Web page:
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Bronchoalveolar lavage in children with cystic fibrosis: how many lobes should be sampled?
  1. F J Gilchrist1,
  2. S Salamat1,
  3. S Clayton1,
  4. J Peach1,
  5. J Alexander2,
  6. W Lenney1,3
  1. 1Academic Department of Child Health, University Hospital of North Staffordshire, Stoke-on-Trent, UK
  2. 2Paediatric Intensive Care Unit, University Hospital of North Staffordshire, Stoke-on-Trent, UK
  3. 3Institute of Science and Technology in Medicine, Keele University, Stoke-on-Trent, UK
  1. Correspondence to Dr Francis J Gilchrist, Academic Department of Child Health, University Hospital of North Staffordshire, Newcastle Road, Stoke-on-Trent ST4 6QG, UK; fjgilchrist{at}


Background The European Respiratory Society guidance on bronchoalveolar lavage (BAL) in children was published in 2000. It recommended taking one BAL specimen from the most affected lobe or from the right middle lobe in diffuse disease. In 2007, the European Respiratory Society modified the recommendations for children with cystic fibrosis (CF), suggesting two BAL specimens (right middle lobe and the lingula or the most affected lobe).

Objective To determine if BAL samples from one or two lobes give the full picture of lower airway infection in children with CF.

Design, setting and patients A retrospective review of all paediatric patients with CF who underwent flexible bronchoscopy between May 2007 and May 2009 was undertaken.

Main outcome measures As BAL specimens from all six lobes were collected, the BAL results were reviewed to identify if positive cultures would have been missed if only one lobe (right middle or most affected) or two lobes (right middle plus the lingula or most affected) had been sampled.

Results The results of 39 bronchoscopic procedures in 31 children were reviewed. The BAL samples were taken from 6 lobes in all 39 procedures. Had only one lobe been used, 26 positive cultures (14 organisms) would have been missed in 11 patients. Had two lobes been used, 12 positive cultures (8 organisms) would have been missed in 7 patients.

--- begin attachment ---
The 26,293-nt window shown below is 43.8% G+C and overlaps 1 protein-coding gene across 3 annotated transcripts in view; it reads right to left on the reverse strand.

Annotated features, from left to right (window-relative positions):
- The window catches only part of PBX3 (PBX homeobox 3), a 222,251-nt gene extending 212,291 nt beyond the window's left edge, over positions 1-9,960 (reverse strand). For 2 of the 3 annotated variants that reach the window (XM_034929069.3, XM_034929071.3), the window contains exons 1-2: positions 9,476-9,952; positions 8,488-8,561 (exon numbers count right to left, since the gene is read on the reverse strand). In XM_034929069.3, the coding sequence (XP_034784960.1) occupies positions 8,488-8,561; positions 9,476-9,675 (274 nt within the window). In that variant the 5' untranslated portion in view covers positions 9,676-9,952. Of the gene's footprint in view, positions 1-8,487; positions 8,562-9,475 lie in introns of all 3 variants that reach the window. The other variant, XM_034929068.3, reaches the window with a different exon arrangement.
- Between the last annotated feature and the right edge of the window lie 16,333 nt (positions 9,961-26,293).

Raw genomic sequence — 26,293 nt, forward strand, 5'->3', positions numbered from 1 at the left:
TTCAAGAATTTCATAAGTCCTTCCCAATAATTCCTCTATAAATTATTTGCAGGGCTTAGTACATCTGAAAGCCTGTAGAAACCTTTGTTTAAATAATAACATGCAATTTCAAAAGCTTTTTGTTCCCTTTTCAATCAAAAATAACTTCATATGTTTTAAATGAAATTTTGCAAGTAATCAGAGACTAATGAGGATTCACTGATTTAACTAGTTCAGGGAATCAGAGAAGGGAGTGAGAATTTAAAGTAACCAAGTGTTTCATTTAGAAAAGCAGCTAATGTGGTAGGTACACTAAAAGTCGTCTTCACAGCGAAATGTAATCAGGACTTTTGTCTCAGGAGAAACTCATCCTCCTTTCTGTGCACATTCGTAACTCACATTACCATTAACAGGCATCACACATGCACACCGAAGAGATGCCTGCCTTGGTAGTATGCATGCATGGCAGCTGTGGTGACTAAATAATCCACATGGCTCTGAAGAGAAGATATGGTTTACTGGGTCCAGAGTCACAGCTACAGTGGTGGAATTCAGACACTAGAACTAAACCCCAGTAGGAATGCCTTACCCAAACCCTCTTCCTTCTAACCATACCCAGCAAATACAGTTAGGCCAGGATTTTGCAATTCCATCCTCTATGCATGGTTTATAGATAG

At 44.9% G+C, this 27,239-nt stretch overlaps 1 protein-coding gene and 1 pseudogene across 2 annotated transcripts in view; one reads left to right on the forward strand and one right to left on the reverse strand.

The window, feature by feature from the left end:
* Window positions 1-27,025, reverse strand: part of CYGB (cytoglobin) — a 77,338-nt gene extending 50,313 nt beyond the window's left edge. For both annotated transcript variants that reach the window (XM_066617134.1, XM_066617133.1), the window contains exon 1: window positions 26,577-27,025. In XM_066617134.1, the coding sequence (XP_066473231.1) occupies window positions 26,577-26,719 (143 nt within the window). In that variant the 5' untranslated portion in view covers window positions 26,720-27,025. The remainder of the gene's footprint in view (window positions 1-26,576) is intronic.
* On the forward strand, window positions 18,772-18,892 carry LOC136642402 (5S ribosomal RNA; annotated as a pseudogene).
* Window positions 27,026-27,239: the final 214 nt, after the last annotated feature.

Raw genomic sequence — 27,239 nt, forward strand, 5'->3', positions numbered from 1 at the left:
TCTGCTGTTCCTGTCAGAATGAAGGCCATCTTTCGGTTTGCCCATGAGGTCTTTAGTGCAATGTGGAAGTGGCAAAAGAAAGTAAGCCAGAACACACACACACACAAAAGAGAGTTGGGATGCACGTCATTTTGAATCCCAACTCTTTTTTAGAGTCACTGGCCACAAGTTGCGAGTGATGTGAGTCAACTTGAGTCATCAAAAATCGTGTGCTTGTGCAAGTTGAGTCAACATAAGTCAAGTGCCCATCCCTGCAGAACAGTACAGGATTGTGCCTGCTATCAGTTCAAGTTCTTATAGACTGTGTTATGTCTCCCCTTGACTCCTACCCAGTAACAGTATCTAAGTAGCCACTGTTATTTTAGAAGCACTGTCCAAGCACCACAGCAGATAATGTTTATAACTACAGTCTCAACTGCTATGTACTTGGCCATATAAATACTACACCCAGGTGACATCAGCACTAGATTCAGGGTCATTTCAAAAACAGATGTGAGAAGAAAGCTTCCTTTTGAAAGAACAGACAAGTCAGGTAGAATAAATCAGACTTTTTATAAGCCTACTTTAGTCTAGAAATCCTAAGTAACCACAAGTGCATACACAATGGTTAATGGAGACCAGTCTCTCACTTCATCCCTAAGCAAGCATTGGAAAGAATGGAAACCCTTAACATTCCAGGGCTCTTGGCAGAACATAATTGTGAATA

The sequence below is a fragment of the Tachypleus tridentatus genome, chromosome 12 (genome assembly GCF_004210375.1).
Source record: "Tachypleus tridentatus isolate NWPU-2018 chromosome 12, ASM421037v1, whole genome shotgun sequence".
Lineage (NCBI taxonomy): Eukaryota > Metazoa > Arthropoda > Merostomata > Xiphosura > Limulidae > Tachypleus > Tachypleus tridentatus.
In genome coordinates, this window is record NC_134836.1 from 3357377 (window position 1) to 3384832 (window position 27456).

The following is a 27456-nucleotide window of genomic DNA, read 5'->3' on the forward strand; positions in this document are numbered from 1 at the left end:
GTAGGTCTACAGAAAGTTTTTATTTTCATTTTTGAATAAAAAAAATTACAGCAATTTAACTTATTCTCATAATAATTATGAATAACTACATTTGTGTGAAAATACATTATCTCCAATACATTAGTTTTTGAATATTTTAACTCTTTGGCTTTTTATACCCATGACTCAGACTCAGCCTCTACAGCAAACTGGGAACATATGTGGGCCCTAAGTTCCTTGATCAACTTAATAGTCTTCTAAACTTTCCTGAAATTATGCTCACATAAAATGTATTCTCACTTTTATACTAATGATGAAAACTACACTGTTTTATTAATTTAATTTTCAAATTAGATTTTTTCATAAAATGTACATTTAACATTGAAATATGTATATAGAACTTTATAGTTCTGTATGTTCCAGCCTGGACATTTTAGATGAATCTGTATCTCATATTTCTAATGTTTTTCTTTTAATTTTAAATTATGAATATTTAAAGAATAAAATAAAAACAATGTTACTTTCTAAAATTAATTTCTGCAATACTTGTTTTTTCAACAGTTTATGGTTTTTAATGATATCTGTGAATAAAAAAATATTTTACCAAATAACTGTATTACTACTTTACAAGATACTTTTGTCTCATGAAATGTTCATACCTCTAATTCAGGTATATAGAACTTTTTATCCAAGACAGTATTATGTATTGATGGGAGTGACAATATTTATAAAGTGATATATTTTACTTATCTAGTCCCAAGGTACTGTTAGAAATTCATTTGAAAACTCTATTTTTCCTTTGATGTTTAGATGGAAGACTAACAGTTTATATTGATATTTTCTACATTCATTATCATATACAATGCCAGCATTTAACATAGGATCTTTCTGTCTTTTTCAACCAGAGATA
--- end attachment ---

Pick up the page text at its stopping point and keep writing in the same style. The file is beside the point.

Conclusion A single-lobe BAL is insufficient in assessing patients with CF for lower airway infection. Even when BAL specimens are taken from two lobes, a number of infections may be missed.

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Cystic fibrosis (CF) is characterised by recurrent respiratory infections and chronic inflammation, which contribute to a progressive deterioration in lung function. It has been shown that this process begins in infancy, often in the absence of symptoms.1,,3 Infection with Pseudomonas aeruginosa (PA) is of particular importance because if it is not diagnosed and treated promptly, chronic infection can develop. This is associated with clinical deterioration and reduced life expectancy.4

Diagnosing lower airway infection in infants and young children, who are unable to expectorate, is difficult. Traditionally, this has been done using oropharyngeal (cough) swabs, but these have been shown to be unreliable when compared with bronchoalveolar lavage (BAL) or sputum samples.5 6 Induced sputum is safe and effective, but it is our experience that children often find it unpleasant, and there is limited experience of its use in patients with CF.7 BAL is the main method to gain reliable information on lower respiratory tract infections in young children with CF.

What is already known on this topic

A single-lobe bronchoalveolar lavage is insufficient in assessing patients with cystic fibrosis for lower airway infection.

What this study adds

Even when bronchoalveolar lavage samples are taken from two lobes, a number of infections may be missed.

Flexible bronchoscopy in children is a safe procedure with a low incidence of complications. BAL performed during the flexible bronchoscopy procedure is also safe, but it does increase the incidence of postbronchoscopy fever.8 A European Respiratory Society (ERS) task force published guidance on BAL in children in 2000.9 It recommended taking a single BAL from the most affected lobe (identified radiologically and/or endoscopically) or if there was diffuse disease from the right middle lobe (RML). It recommended that the BAL should consist of three aliquots of normal saline, the first to be sent for microbiological surveillance and the second and third for inflammatory studies.

A study in 2001 compared BAL results from the RML and the lingula in children with CF. It showed that although the inflammatory indices were similar in both lobes, there were significant differences in the bacterial culture results, suggesting that bacterial distribution is inhomogeneous.10 An ERS-sponsored workshop held in Leuven, Belgium in 2007 modified the BAL recommendations for children with CF—it advised taking a three-aliquot BAL from the RML and a single-aliquot BAL from the lingula or the most affected lobe.11